Two sets of sampling trips were coordinated in late summer 2008 (weeks of July 8 and August 6) to sample the interstitial and overlying bottom waters at 10 shallow locations (9 sites <3 meters in depth) within the northern component of the San Francisco Bay/Delta (herein referred to as North Bay). The work was performed to better understand sources of biologically reactive solutes (namely, dissolved macronutrients and trace metals) that may affect the base of the food web in this part of the estuary. A nonmetallic pore-water profiler was used to obtain the first centimeter-scale estimates of the vertical solute-concentration gradients for diffusive-flux determinations. This study, performed in collaboration with scientists from San Francisco State University?s Romberg Tiburon Center for Environmental Studies, provides information to assist in developing and refining management strategies for the Bay/Delta system and supports efforts to monitor changes in food-web structure associated with regional habitat modifications directed by the California Bay-Delta Authority.
On July 7, 2008, and August 5, 2008, pore-water profilers were successfully deployed at six North Bay sites per trip to measure the concentration gradient of dissolved macronutrients and trace metals near the sediment-water interface. Only two of the sites (433 and SSB009 within Honker Bay) were sampled in both series of profiler deployments. At each sampling site, profilers were deployed in triplicate, while discrete samples and dataloggers were used to collect ancillary data from both the water column and benthos to help interpret diffusive-flux measurements.
Benthic flux of dissolved (0.2-micron filtered) inorganic phosphate (that is, soluble reactive phosphorus (SRP)) ranged from negligible levels (-0.003?0.005 millimole per square meter per day (mmole m-2d-1) at Site 4.1 outside Honker Bay) to 0.060?0.006 mmole m-2d-1 near the northern coast of Brown?s Island. Except for the elevated flux at Browns Island, the benthic flux of soluble reactive phosphorus (SRP) was consistently: (1) lower than previously reported for South Bay sites, (2) an order of magnitude lower than oligotrophic Coeur d?Alene Lake, (3) two orders of magnitude lower than determined for eutrophic Upper Klamath Lake, and (4) an order of magnitude or more lower than the estimated summer riverine inputs for SRP (900 to 1,300 kilograms of phosphorous per day (kg-P d-1)).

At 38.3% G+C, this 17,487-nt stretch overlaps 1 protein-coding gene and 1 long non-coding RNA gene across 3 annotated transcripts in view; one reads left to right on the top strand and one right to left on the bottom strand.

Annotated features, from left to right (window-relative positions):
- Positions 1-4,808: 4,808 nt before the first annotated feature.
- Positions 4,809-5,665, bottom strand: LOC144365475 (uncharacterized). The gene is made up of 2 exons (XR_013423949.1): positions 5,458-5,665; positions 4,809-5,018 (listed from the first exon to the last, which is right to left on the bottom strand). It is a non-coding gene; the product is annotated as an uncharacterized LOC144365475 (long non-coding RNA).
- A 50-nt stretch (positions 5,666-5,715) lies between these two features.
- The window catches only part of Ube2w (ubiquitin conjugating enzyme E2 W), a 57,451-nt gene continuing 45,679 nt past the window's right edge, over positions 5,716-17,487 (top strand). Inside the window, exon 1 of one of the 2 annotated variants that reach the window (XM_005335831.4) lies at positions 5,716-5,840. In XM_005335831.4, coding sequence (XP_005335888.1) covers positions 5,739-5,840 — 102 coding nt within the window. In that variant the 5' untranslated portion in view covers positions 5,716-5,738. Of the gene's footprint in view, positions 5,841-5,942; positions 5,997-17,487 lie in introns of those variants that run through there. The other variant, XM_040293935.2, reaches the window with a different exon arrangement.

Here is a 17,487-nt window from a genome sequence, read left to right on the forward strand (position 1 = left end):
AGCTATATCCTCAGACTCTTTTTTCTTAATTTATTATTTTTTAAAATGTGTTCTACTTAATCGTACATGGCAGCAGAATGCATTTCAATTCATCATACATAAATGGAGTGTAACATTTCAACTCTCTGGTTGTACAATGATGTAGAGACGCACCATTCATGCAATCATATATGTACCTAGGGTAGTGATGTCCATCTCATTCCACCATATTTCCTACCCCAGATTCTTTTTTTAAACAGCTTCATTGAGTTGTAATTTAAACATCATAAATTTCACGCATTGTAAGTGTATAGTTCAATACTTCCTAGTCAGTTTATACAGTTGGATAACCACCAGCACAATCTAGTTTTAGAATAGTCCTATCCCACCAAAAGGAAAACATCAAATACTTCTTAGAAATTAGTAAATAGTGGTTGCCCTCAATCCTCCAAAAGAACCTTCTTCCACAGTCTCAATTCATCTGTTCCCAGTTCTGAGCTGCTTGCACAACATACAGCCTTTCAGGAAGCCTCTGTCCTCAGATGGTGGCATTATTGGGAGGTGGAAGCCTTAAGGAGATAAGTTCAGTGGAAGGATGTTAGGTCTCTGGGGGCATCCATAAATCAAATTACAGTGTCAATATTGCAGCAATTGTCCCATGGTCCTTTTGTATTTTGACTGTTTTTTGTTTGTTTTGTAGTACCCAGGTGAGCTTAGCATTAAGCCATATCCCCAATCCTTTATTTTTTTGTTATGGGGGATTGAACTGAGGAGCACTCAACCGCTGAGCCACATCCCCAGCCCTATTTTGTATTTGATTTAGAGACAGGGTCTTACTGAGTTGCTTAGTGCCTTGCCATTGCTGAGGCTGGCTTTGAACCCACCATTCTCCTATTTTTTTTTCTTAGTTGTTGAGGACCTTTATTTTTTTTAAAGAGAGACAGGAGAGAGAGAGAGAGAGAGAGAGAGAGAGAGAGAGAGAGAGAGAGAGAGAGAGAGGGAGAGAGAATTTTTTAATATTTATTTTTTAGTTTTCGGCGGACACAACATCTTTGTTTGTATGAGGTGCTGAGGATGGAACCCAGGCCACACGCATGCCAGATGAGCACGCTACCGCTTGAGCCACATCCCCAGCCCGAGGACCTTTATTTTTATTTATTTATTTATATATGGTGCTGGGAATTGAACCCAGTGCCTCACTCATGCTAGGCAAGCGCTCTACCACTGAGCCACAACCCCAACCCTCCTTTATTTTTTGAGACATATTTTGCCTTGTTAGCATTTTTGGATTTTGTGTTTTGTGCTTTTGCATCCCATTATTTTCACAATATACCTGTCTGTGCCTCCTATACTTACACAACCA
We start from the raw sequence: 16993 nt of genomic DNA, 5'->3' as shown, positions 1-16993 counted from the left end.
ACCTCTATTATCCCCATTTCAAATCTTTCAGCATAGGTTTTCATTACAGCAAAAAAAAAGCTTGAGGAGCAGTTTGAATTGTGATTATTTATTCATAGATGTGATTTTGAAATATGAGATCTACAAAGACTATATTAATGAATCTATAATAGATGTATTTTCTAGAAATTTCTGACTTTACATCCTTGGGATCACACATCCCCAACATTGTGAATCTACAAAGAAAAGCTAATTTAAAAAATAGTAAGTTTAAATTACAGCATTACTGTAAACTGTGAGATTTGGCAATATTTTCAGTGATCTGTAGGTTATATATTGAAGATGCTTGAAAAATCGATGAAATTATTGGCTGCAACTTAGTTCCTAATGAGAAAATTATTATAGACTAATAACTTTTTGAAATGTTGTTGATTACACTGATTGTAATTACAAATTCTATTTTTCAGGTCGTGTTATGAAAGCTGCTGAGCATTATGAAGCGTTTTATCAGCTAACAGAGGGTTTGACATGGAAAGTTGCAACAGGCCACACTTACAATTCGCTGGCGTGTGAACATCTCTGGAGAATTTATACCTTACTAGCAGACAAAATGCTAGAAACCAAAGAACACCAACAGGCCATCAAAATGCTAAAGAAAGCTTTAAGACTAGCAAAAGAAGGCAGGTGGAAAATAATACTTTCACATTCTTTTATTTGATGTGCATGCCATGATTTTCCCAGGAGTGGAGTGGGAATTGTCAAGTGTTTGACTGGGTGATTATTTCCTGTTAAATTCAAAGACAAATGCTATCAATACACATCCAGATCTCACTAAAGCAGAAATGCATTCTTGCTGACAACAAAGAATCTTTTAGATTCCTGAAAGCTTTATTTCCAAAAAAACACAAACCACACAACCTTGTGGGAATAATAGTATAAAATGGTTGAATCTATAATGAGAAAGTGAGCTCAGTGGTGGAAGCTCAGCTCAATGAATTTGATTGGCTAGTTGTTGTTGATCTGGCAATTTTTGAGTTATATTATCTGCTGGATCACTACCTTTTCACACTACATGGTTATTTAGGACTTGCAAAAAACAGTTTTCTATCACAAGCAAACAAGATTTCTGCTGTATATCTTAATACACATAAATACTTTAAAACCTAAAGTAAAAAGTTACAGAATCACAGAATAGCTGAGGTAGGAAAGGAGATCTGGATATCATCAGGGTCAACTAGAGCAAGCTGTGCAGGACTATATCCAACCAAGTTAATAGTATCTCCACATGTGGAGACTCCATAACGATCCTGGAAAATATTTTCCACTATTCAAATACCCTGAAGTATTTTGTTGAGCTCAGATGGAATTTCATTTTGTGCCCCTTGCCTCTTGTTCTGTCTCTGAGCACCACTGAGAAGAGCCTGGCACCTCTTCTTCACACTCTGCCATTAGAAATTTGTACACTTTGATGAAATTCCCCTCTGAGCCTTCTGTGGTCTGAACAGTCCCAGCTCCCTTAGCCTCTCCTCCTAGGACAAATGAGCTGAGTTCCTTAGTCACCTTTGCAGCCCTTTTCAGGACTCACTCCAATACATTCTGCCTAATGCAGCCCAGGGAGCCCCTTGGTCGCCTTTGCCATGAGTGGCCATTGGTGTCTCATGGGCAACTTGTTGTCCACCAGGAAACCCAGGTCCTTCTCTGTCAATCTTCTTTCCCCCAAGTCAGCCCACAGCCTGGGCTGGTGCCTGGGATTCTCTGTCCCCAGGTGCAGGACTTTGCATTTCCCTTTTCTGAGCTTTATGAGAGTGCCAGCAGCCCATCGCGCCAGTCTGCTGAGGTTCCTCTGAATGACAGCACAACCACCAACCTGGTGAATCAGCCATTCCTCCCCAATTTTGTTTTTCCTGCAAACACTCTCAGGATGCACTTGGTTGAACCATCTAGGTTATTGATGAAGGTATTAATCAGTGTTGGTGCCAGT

In contrast to fluxes reported for the South Bay, nitrate fluxes were consistently negative (that is, drawn from the water column into the sediment), except for one site with statistically insignificant nitrate fluxes (Site 409 within Suisun Bay). The most negative nitrate flux (-7.3?0.1 mmole m-2d-1) was observed within Grizzly Bay (Site 416). Observed nitrate fluxes bracketed the estimated summer fluvial flux of nitrate (3,500 to 5,000 kg-N d-1). With the exception of the two Grizzly Bay sites (416 and 417), the consistently positive benthic flux of ammonia generally counteracted the negative flux of nitrate to yield a net balance of dissolved inorganic nitrogen. Ammonia benthic fluxes extrapolated for Suisun Bay ranged from 320 kg-N d-1 (Site SSB009 near the entrance to Honker Bay) to 1,900 kg-N d-1 (Montezuma Island). These values represent a significant ammonia source to the water column relative to summer riverine inputs (approximately 400 to 600 kg-N d-1).
Dissolved silica also displayed a consistently positive benthic flux, except for Site 409 within Suisun Bay, which showed insignificant fluxes (also insignificant for nitrate and SRP). As with the nitrate fluxes, Grizzly Bay and Browns Island sites yielded the highest dissolved silica fluxes (1.3?1.2 to 2.5?0.6 mmole m-2d-1, respectively). These initial diffusive-flux estimates are greater than those measured in the South Bay using core-incubation experiments, which include bioturbation and bioirrigation effects, but they are nevertheless probably one to t